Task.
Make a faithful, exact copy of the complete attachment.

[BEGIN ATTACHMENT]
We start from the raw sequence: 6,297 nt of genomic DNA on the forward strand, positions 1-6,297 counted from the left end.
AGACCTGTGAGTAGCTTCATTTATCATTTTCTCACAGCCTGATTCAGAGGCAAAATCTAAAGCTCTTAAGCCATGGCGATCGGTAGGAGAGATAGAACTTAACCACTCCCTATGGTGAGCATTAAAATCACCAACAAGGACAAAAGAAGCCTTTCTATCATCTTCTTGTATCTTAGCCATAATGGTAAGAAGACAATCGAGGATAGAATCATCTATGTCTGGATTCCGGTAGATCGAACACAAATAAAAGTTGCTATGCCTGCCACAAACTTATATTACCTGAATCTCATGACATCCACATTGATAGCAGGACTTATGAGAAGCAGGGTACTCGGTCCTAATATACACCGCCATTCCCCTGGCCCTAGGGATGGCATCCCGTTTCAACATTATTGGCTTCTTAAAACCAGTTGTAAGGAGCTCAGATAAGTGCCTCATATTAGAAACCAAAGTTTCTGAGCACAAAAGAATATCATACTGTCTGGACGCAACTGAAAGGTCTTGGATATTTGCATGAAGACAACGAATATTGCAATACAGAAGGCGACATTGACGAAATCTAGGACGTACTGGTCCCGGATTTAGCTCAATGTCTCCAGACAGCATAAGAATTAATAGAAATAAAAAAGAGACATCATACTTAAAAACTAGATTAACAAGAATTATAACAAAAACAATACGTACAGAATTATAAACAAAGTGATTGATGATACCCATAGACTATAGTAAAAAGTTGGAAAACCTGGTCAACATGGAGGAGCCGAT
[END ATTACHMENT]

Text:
We start from the raw sequence: 6,297 nt of genomic DNA on the forward strand, positions 1-6,297 counted from the left end.
AGACCTGTGAGTAGCTTCATTTATCATTTTCTCACAGCCTGATTCAGAGGCAAAATCTAAAGCTCTTAAGCCATGGCGATCGGTAGGAGAGATAGAACTTAACCACTCCCTATGGTGAGCATTAAAATCACCAACAAGGACAAAAGAAGCCTTTCTATCATCTTCTTGTATCTTAGCCATAATGGTAAGAAGACAATCGAGGATAGAATCATCTATGTCTGGATTCCGGTAGATCGAACACAAATAAAAGTTGCTATGCCTGCCACAAACTTATATTACCTGAATCTCATGACATCCACATTGATAGCAGGACTTATGAGAAGCAGGGTACTCGGTCCTAATATACACCGCCATTCCCCTGGCCCTAGGGATGGCATCCCGTTTCAACATTATTGGCTTCTTAAAACCAGTTGTAAGGAGCTCAGATAAGTGCCTCATATTAGAAACCAAAGTTTCTGAGCACAAAAGAATATCATACTGTCTGGACGCAACTGAAAGGTCTTGGATATTTGCATGAAGACAACGAATATTGCAATACAGAAGGCGACATTGACGAAATCTAGGACGTACTGGTCCCGGATTTAGCTCAATGTCTCCAGACAGCATAAGAATTAATAGAAATAAAAAAGAGACATCATACTTAAAAACTAGATTAACAAGAATTATAACAAAAACAATACGTACAGAATTATAAACAAAGTGATTGATGATACCCATAGACTATAGTAAAAAGTTGGAAAACCTGGTCAACATGGAGGAGCCGAT